Repentance is not an 'easy way out' like a get-out-of-jail-free card. And doing bad things and planning to repent afterwards doesn't work, because that means you thought the things you were doing weren't really bad after all.

— @djclayworth earlier today (here)

We all do sins daily.

Lie, swear, watch pornography, use drugs, hurt people etc. These sins are a part of many Christian's life. Like the quote says, forgiveness does not work if you're planning to sin and then ask for forgiveness.

It would be hard to live without committing everyday sins, as we all do.

So does that mean no one can be forgiven?

  • Where did you get that quote? Also, you said "We commit sins everyday" It depends on what is your definition of sin. – Mawia Jan 3 '14 at 12:05
  • 1
    I listed some of the common sins below the sentence. – Claudio Jan 3 '14 at 12:14
  • right so let's not talk about sin because we cannot change - that is why Christ came down to earth to save us. – WelcomeNewUsers Jan 3 '14 at 12:24
  • Regarding sins that I repeat (after repenting): there ought to be some internal struggle when we commit those if there's any real repentance or contrition in our hearts. – mojo Jan 10 '14 at 2:57
  • Just to be clear, I did not mean what you took my quote to mean. – DJClayworth Sep 21 '15 at 20:00

Repentance = Changing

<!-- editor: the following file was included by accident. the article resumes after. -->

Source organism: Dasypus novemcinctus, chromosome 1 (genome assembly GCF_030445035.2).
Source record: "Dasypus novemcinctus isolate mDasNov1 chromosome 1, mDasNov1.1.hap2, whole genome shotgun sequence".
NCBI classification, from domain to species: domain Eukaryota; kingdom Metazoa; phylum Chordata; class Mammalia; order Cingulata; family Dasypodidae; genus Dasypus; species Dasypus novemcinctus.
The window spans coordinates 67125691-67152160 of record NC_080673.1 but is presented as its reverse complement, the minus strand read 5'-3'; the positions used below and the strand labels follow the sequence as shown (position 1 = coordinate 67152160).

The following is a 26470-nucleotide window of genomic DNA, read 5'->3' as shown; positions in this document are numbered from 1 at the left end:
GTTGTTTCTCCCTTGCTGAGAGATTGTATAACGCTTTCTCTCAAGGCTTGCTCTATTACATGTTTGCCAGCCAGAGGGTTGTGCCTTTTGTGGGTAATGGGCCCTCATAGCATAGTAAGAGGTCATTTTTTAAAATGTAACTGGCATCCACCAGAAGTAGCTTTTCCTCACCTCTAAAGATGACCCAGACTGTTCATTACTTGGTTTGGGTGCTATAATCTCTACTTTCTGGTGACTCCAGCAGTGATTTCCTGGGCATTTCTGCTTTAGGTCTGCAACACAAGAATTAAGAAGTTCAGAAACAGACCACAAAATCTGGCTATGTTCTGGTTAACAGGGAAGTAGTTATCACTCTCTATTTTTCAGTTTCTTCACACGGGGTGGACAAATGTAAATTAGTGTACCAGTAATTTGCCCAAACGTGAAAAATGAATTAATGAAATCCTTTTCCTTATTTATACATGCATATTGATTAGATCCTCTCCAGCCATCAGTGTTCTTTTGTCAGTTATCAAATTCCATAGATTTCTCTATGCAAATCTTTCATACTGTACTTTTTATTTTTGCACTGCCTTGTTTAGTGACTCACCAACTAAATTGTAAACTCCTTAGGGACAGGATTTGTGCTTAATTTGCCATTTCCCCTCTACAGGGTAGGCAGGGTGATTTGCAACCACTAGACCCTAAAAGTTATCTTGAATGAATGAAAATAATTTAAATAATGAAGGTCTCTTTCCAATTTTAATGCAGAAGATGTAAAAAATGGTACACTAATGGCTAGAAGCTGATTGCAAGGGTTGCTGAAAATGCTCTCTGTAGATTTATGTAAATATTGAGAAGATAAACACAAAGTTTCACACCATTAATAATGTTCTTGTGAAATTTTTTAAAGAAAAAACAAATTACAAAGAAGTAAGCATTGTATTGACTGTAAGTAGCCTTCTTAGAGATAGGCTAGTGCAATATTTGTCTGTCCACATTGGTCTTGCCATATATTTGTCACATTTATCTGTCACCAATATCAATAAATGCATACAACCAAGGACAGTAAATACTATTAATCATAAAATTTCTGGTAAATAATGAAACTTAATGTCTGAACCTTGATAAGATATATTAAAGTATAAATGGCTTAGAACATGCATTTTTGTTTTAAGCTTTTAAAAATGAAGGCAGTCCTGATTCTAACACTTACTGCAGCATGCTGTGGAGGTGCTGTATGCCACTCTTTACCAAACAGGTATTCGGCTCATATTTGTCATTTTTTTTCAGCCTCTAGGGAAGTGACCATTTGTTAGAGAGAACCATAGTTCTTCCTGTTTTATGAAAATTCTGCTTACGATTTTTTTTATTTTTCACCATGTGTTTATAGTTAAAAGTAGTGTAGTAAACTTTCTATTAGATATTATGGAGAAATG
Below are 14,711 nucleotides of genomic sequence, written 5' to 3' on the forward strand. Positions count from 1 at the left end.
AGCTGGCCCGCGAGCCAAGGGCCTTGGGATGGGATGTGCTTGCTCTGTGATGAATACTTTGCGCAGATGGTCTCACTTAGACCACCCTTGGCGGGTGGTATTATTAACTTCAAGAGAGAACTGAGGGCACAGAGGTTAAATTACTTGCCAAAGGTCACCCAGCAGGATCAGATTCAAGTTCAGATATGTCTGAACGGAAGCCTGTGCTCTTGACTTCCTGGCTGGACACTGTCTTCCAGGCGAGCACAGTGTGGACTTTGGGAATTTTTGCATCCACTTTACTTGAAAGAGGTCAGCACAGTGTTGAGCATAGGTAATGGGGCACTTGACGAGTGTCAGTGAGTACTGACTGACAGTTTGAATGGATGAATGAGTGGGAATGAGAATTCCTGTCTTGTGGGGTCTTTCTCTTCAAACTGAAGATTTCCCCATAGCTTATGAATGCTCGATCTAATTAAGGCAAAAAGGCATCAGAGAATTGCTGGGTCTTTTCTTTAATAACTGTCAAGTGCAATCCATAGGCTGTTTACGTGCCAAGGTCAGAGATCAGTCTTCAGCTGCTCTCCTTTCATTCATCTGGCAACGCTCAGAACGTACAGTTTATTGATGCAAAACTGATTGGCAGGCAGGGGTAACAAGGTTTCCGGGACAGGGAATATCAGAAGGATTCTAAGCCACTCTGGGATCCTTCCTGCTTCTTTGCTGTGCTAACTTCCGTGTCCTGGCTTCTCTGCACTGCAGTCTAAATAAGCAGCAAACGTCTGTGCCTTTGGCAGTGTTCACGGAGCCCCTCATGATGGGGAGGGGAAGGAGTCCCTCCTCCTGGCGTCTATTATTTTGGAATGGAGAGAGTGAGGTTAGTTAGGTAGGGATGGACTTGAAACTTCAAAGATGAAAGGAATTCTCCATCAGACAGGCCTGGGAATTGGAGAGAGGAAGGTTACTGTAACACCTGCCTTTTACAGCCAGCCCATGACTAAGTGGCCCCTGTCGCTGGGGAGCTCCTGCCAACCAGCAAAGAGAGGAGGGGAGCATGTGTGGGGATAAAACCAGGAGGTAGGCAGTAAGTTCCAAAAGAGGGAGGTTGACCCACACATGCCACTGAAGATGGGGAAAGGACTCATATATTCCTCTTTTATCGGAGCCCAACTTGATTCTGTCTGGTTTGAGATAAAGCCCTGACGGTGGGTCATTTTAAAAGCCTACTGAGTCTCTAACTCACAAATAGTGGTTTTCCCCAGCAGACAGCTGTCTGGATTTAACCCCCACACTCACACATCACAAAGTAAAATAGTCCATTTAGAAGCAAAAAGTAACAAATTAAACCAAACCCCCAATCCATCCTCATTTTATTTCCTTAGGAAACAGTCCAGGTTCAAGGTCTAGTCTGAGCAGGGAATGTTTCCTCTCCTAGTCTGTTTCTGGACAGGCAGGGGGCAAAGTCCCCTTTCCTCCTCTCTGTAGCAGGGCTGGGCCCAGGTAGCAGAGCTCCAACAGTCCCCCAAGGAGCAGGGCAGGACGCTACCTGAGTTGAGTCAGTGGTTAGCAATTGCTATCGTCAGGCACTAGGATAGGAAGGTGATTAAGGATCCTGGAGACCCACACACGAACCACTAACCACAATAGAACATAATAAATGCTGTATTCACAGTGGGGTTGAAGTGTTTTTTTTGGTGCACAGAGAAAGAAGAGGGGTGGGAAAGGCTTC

Repentance (μετανοεο 3340, a la Acts 2:38) involves a change of mind and heart. There's an implicit sincerity of heart when you do it. One cannot "plan on repenting later" because that's not what repentance is. It involves a rejection of the old way because you know it's wrong.

It doesn't mean that one never commits a sin that has been repented of, but it does mean that it cannot be committed again without incurring real and greater internal guilt.

If I told my friend that I had repented of hitting him and he forgave me, would I be free to hit him later when I got mad? What would he think? Could I punch him and not feel the pangs of guilt because I'm doing something that I know to be wrong and I'm betraying my own word to someone I love.

Jesus' Forgiveness is Continual

1 John 1:7 (NASB)
if we walk in the Light as He Himself is in the Light, we have fellowship with one another, and the blood of Jesus His Son cleanses us from all sin.

We have some assurance that Jesus will continually forgive us, but it requires something on our part in which we cannot in good conscience repeatedly commit the same sin and repent over and over.

God is Merciful ≠ We Have License to Sin